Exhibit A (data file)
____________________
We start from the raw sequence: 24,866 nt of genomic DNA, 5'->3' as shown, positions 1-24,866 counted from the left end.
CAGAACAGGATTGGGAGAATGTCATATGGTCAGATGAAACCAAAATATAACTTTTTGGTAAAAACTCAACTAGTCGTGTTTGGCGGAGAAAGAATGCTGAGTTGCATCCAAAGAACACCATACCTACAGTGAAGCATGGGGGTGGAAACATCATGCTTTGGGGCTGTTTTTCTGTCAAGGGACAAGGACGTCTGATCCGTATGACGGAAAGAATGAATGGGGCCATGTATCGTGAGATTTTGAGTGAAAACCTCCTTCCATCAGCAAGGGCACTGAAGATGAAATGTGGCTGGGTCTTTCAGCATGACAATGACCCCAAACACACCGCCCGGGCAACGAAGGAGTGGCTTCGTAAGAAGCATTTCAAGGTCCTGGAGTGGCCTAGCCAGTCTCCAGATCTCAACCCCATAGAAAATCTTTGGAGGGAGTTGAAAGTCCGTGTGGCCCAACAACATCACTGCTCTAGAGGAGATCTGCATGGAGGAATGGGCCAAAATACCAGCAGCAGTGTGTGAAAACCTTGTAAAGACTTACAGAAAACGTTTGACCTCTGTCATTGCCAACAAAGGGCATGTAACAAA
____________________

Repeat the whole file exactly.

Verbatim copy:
We start from the raw sequence: 24,866 nt of genomic DNA, 5'->3' as shown, positions 1-24,866 counted from the left end.
CAGAACAGGATTGGGAGAATGTCATATGGTCAGATGAAACCAAAATATAACTTTTTGGTAAAAACTCAACTAGTCGTGTTTGGCGGAGAAAGAATGCTGAGTTGCATCCAAAGAACACCATACCTACAGTGAAGCATGGGGGTGGAAACATCATGCTTTGGGGCTGTTTTTCTGTCAAGGGACAAGGACGTCTGATCCGTATGACGGAAAGAATGAATGGGGCCATGTATCGTGAGATTTTGAGTGAAAACCTCCTTCCATCAGCAAGGGCACTGAAGATGAAATGTGGCTGGGTCTTTCAGCATGACAATGACCCCAAACACACCGCCCGGGCAACGAAGGAGTGGCTTCGTAAGAAGCATTTCAAGGTCCTGGAGTGGCCTAGCCAGTCTCCAGATCTCAACCCCATAGAAAATCTTTGGAGGGAGTTGAAAGTCCGTGTGGCCCAACAACATCACTGCTCTAGAGGAGATCTGCATGGAGGAATGGGCCAAAATACCAGCAGCAGTGTGTGAAAACCTTGTAAAGACTTACAGAAAACGTTTGACCTCTGTCATTGCCAACAAAGGGCATGTAACAAA